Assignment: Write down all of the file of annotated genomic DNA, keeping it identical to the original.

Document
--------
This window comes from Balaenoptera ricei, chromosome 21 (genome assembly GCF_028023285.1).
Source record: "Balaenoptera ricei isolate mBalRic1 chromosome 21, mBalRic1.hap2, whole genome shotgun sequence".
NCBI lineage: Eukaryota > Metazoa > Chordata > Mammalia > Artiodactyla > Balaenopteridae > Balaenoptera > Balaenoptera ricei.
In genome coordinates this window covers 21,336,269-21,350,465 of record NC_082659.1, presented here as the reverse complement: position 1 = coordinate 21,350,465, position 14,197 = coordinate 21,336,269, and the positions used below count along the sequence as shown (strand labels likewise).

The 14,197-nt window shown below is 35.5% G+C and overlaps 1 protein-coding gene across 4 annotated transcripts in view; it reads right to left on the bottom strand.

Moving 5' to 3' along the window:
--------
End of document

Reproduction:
This window comes from Balaenoptera ricei, chromosome 21 (genome assembly GCF_028023285.1).
Source record: "Balaenoptera ricei isolate mBalRic1 chromosome 21, mBalRic1.hap2, whole genome shotgun sequence".
NCBI lineage: Eukaryota > Metazoa > Chordata > Mammalia > Artiodactyla > Balaenopteridae > Balaenoptera > Balaenoptera ricei.
In genome coordinates this window covers 21,336,269-21,350,465 of record NC_082659.1, presented here as the reverse complement: position 1 = coordinate 21,350,465, position 14,197 = coordinate 21,336,269, and the positions used below count along the sequence as shown (strand labels likewise).

The 14,197-nt window shown below is 35.5% G+C and overlaps 1 protein-coding gene across 4 annotated transcripts in view; it reads right to left on the bottom strand.

Moving 5' to 3' along the window: